A month end that saw a sharp correction in the major developed indexes, as we pointed out there had been a few warning signs of a possible setback after a period that has seen the market leaders (mid cap and high yield) starting to under perform. The US indexes taking the brunt of the fall, the dollar strengthening partly to blame. It would appear that last week’s set back was not caused by one event, but the recent collection of events coming together, compounded with a time when investors and traders tend to want to take risk off the table anyway.
The blame appeared to be evenly spread between the European inflation data, the threat of higher interest rates in the US leading to a stronger dollar, brought on by a better than expected 2nd quarter GDP report. Other factors included the continued geopolitical risks as further sanctions were introduced against Russia, and finally yet another default by a Latin American country on its debt obligations.
The earnings season has now passed its peak, particularly in the US, and so far appears to be continuing in a satisfactory manner.
The Vix rose sharply over the week, up from 13 points at the start of the week to 17 by the end. Over the past 2 years, the Vix has traded in a range of 11 to 20; on previous occasions when it has got to 20 enough fear seemed to re-enter the market for the rally to resume. The S&P 500 fell through its 50-day moving average and is now about 3.5% higher than its 200-day average. Should the correction continue into next week, the 200-day moving average is the support level the traders will look for. The FTSE 100 is once again trading on its own 200-day moving average, a level that it has found support from earlier this year. US 10-year treasury yields rose briefly post the GDP report, but as the week ended yields had fallen back to below 2.5%. In the UK 10-year gilt yields have also fallen back to trade at 2.55% from 2.75% a month ago.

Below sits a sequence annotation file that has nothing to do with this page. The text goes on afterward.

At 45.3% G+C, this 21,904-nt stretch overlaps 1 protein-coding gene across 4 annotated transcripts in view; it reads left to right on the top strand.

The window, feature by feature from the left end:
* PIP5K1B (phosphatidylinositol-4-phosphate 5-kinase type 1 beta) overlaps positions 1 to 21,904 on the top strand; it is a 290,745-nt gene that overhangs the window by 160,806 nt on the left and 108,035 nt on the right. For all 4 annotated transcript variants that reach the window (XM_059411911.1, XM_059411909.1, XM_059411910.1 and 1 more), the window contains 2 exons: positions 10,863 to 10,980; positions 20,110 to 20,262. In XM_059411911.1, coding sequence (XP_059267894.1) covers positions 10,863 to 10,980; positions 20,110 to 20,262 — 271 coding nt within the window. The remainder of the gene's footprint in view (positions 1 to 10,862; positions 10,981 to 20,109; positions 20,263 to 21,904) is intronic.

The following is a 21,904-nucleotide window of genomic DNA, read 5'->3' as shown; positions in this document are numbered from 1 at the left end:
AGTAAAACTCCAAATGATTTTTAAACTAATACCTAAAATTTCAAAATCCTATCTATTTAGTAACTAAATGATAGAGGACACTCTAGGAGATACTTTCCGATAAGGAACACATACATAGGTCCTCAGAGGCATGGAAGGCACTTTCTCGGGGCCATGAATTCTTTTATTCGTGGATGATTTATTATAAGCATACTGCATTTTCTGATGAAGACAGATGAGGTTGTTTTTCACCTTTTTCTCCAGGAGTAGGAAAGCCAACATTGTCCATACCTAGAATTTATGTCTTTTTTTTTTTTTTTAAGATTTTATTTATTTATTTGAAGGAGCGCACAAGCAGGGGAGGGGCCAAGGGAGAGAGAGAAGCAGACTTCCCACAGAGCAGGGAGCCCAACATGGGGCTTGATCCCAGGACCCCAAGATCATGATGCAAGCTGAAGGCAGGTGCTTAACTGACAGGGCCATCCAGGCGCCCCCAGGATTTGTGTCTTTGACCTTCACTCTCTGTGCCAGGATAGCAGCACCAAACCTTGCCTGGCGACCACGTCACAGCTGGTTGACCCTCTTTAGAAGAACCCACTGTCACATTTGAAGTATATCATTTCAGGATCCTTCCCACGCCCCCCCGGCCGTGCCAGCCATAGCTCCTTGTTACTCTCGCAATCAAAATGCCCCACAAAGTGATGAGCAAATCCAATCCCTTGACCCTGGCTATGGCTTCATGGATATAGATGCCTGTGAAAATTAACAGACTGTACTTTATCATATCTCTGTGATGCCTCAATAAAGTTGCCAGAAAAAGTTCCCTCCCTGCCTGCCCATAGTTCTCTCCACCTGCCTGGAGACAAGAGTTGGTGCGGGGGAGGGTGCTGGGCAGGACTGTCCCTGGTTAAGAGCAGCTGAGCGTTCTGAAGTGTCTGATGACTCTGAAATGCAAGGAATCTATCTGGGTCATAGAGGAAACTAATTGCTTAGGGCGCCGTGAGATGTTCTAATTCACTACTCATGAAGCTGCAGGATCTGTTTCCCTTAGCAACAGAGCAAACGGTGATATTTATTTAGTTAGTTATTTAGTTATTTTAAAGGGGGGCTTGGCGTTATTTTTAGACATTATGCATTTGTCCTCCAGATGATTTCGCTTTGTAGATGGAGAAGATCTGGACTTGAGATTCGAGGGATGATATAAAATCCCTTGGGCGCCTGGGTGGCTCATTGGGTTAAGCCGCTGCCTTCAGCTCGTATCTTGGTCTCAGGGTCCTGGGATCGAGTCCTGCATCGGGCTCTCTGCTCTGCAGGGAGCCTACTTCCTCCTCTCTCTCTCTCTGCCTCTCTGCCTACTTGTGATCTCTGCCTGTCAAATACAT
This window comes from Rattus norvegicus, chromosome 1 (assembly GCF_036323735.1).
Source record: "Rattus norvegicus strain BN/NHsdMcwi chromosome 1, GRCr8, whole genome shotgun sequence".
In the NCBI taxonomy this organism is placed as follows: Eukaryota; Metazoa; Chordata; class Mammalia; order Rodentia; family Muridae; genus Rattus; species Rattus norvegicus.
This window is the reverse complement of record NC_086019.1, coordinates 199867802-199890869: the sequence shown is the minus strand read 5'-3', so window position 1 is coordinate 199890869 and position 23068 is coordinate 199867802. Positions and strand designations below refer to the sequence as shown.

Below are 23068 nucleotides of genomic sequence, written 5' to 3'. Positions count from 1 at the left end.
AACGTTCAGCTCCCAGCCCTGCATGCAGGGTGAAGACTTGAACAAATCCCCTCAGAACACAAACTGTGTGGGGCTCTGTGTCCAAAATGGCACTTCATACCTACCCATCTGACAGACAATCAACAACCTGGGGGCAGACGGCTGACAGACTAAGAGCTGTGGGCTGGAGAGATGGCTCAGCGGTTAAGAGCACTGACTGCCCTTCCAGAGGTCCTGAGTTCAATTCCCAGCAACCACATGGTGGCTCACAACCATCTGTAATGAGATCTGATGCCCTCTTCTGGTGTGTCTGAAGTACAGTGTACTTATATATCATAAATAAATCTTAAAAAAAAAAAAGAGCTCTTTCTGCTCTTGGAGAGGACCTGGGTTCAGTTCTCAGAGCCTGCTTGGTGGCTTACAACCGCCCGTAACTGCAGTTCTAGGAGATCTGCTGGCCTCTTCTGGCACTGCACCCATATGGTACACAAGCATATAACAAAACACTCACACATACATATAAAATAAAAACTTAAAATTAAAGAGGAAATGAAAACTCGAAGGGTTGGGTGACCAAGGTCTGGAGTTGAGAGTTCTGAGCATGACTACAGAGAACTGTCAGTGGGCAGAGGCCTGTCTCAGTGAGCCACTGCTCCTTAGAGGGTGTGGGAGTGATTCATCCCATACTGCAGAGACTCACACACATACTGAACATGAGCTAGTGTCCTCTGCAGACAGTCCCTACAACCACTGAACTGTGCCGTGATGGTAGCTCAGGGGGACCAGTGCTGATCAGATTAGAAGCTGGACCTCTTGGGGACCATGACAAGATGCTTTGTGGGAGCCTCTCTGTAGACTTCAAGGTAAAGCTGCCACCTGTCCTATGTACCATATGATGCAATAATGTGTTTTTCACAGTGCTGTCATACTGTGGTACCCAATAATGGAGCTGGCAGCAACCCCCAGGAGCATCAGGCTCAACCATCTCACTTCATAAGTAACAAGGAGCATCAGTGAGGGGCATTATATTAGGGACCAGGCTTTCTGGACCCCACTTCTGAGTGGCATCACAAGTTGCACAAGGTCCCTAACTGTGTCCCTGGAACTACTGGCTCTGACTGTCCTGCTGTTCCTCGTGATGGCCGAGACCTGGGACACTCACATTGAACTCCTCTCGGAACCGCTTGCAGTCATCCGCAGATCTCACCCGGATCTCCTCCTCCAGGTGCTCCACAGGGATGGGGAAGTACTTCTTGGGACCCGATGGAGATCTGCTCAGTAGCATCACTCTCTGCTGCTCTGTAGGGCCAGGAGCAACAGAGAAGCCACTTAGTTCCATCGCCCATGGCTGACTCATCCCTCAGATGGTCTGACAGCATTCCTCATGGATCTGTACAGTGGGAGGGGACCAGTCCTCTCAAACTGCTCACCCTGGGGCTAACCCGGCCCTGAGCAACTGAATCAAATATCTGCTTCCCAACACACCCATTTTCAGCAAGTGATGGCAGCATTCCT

The week ahead will be dominated from an economic point of view by Thursday’s rate decisions in the UK and Europe. We would not imagine there is a real expectation for a change in either region, even more so in Europe than the UK. Mario Draghi in the ECB press conference is likely to be questioned once again on the threat of deflation in the euro area. The UK investor will be keen to see if the vote remains at 9-0 for rates to stay where they are, although we will not find out the detail of the votes until later this month. Ahead of Thursday’s rate decision announcement we get UK industrial and manufacturing data. In Europe, the focus ahead of Thursday will probably be on Tuesday as we get the final Markit report for the euro area Purchasing Managers survey. A figure of 54 for July is expected up from 52.8 in June.
As we have said the summer months have a habit of being volatile, whether this correction of the past few days will continue in August, time will tell. This period is one when many of the money managers are on holiday, and as such there will be a reluctance to add to positions, preferring to wait until the summer break is over. This may mean that the correction could continue for a little longer.